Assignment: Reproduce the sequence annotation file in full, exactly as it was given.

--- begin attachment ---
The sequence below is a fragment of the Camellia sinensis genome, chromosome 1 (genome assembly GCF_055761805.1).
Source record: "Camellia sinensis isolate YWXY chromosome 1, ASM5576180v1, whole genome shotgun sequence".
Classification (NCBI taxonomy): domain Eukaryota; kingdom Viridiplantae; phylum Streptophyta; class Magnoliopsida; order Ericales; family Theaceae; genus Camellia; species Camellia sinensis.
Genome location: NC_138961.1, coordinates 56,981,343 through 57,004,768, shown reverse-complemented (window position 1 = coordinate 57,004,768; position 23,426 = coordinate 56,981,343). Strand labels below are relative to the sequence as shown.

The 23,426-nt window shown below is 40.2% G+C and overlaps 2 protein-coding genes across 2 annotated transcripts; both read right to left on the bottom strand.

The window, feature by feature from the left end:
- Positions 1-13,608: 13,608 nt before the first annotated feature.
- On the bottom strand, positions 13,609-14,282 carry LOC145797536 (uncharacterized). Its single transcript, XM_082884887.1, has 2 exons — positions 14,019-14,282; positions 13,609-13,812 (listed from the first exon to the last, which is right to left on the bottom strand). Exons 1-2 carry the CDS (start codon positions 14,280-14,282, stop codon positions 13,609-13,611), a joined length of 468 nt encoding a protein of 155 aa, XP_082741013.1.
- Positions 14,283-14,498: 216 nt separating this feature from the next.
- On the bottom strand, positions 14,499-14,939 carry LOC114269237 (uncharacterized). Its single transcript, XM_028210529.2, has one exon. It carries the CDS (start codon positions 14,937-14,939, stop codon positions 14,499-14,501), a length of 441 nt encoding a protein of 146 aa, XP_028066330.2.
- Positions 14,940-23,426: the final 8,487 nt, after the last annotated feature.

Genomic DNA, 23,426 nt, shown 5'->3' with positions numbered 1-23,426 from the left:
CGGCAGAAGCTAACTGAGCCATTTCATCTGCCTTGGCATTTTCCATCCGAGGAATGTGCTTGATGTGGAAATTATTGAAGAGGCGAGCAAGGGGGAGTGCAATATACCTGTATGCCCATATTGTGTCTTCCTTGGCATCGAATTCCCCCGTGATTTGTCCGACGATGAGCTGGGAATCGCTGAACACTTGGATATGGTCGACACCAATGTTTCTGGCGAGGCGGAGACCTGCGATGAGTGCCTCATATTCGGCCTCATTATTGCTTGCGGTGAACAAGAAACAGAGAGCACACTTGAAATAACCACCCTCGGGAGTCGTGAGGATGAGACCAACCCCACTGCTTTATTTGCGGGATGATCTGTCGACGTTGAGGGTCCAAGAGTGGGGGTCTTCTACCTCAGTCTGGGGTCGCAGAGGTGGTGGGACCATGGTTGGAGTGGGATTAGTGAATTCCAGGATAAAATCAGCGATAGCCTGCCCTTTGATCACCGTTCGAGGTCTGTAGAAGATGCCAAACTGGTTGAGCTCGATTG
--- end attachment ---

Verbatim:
The sequence below is a fragment of the Camellia sinensis genome, chromosome 1 (genome assembly GCF_055761805.1).
Source record: "Camellia sinensis isolate YWXY chromosome 1, ASM5576180v1, whole genome shotgun sequence".
Classification (NCBI taxonomy): domain Eukaryota; kingdom Viridiplantae; phylum Streptophyta; class Magnoliopsida; order Ericales; family Theaceae; genus Camellia; species Camellia sinensis.
Genome location: NC_138961.1, coordinates 56,981,343 through 57,004,768, shown reverse-complemented (window position 1 = coordinate 57,004,768; position 23,426 = coordinate 56,981,343). Strand labels below are relative to the sequence as shown.

The 23,426-nt window shown below is 40.2% G+C and overlaps 2 protein-coding genes across 2 annotated transcripts; both read right to left on the bottom strand.

The window, feature by feature from the left end:
- Positions 1-13,608: 13,608 nt before the first annotated feature.
- On the bottom strand, positions 13,609-14,282 carry LOC145797536 (uncharacterized). Its single transcript, XM_082884887.1, has 2 exons — positions 14,019-14,282; positions 13,609-13,812 (listed from the first exon to the last, which is right to left on the bottom strand). Exons 1-2 carry the CDS (start codon positions 14,280-14,282, stop codon positions 13,609-13,611), a joined length of 468 nt encoding a protein of 155 aa, XP_082741013.1.
- Positions 14,283-14,498: 216 nt separating this feature from the next.
- On the bottom strand, positions 14,499-14,939 carry LOC114269237 (uncharacterized). Its single transcript, XM_028210529.2, has one exon. It carries the CDS (start codon positions 14,937-14,939, stop codon positions 14,499-14,501), a length of 441 nt encoding a protein of 146 aa, XP_028066330.2.
- Positions 14,940-23,426: the final 8,487 nt, after the last annotated feature.

Genomic DNA, 23,426 nt, shown 5'->3' with positions numbered 1-23,426 from the left:
CGGCAGAAGCTAACTGAGCCATTTCATCTGCCTTGGCATTTTCCATCCGAGGAATGTGCTTGATGTGGAAATTATTGAAGAGGCGAGCAAGGGGGAGTGCAATATACCTGTATGCCCATATTGTGTCTTCCTTGGCATCGAATTCCCCCGTGATTTGTCCGACGATGAGCTGGGAATCGCTGAACACTTGGATATGGTCGACACCAATGTTTCTGGCGAGGCGGAGACCTGCGATGAGTGCCTCATATTCGGCCTCATTATTGCTTGCGGTGAACAAGAAACAGAGAGCACACTTGAAATAACCACCCTCGGGAGTCGTGAGGATGAGACCAACCCCACTGCTTTATTTGCGGGATGATCTGTCGACGTTGAGGGTCCAAGAGTGGGGGTCTTCTACCTCAGTCTGGGGTCGCAGAGGTGGTGGGACCATGGTTGGAGTGGGATTAGTGAATTCCAGGATAAAATCAGCGATAGCCTGCCCTTTGATCACCGTTCGAGGTCTGTAGAAGATGCCAAACTGGTTGAGCTCGATTG